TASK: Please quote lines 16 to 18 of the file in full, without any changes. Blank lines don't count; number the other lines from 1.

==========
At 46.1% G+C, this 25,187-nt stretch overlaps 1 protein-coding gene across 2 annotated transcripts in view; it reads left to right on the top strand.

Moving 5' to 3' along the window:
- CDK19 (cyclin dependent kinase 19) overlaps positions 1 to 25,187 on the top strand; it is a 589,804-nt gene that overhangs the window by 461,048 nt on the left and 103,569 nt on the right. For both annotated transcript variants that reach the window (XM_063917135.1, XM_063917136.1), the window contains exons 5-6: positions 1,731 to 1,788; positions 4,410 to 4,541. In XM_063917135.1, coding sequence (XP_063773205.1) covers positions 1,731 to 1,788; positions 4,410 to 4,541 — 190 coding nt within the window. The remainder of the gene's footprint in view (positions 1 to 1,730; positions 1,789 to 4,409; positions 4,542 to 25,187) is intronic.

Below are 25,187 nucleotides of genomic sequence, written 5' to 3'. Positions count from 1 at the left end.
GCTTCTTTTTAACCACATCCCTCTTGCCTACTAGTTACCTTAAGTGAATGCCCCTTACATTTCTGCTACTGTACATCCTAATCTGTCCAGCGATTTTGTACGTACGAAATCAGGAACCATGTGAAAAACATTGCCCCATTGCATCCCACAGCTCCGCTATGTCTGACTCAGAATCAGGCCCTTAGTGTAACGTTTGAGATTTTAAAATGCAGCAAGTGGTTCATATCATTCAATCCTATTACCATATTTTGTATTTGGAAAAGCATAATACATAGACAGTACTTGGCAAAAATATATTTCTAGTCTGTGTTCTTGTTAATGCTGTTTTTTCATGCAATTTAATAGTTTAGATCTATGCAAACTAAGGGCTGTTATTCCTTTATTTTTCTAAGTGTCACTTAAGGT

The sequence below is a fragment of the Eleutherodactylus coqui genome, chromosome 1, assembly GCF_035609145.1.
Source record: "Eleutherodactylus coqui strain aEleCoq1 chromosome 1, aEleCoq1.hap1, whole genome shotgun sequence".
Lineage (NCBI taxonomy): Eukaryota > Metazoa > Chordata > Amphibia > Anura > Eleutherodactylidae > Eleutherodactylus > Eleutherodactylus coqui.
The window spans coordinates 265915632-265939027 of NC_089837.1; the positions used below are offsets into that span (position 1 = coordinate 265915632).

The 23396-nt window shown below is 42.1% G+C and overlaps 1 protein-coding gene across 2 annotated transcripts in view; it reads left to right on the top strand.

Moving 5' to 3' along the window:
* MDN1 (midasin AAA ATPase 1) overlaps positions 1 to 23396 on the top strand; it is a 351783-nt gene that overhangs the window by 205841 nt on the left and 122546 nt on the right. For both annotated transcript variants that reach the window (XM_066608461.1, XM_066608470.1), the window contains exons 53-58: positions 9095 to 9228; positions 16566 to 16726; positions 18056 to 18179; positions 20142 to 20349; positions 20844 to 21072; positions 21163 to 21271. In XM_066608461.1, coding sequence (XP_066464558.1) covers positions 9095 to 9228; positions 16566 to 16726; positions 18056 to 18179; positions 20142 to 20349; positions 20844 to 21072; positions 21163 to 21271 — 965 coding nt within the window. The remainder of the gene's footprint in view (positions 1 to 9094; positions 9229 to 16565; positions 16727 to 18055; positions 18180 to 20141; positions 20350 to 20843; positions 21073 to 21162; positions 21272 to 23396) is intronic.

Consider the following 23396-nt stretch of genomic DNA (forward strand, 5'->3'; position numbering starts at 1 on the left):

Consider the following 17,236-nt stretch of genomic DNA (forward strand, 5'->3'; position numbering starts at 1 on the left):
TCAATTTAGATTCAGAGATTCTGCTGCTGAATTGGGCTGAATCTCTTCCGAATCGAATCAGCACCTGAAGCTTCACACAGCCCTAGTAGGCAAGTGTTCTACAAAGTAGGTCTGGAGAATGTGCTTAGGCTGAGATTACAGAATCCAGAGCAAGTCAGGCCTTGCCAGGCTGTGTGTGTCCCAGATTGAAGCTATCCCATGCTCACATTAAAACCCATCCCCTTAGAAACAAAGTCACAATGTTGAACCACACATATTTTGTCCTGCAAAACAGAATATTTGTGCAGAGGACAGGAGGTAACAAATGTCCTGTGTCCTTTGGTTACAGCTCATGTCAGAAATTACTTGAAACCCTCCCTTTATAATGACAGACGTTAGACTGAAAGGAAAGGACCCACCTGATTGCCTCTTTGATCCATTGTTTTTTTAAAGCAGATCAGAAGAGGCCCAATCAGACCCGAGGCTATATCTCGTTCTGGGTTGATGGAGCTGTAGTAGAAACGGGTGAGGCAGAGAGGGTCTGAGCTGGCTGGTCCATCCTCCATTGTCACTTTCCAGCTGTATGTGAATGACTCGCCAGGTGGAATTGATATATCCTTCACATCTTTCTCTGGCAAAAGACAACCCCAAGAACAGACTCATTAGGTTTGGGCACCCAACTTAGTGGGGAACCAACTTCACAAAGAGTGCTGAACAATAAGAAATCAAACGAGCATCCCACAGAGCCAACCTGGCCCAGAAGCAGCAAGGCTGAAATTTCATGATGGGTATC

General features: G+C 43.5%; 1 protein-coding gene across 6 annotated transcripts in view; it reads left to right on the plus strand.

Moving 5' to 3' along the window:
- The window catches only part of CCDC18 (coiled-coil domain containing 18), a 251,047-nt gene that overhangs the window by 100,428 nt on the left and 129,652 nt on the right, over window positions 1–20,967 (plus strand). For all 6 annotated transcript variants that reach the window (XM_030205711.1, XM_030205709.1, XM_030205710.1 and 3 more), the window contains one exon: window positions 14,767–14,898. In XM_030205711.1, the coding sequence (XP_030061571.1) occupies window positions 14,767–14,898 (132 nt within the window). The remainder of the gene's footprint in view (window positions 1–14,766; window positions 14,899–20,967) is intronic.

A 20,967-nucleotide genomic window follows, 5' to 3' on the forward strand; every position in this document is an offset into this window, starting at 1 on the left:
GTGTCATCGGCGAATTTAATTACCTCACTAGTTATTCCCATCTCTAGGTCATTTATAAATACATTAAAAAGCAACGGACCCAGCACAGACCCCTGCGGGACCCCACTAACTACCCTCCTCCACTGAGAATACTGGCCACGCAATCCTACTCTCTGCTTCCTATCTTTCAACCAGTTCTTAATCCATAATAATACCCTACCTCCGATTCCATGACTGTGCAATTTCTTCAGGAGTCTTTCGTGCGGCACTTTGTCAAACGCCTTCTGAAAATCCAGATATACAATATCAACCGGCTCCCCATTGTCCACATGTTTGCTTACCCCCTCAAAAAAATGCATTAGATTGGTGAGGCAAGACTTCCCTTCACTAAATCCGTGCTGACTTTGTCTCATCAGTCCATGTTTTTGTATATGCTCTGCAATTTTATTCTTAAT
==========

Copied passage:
General features: G+C 43.5%; 1 protein-coding gene across 6 annotated transcripts in view; it reads left to right on the plus strand.

Moving 5' to 3' along the window:
- The window catches only part of CCDC18 (coiled-coil domain containing 18), a 251,047-nt gene that overhangs the window by 100,428 nt on the left and 129,652 nt on the right, over window positions 1–20,967 (plus strand). For all 6 annotated transcript variants that reach the window (XM_030205711.1, XM_030205709.1, XM_030205710.1 and 3 more), the window contains one exon: window positions 14,767–14,898. In XM_030205711.1, the coding sequence (XP_030061571.1) occupies window positions 14,767–14,898 (132 nt within the window). The remainder of the gene's footprint in view (window positions 1–14,766; window positions 14,899–20,967) is intronic.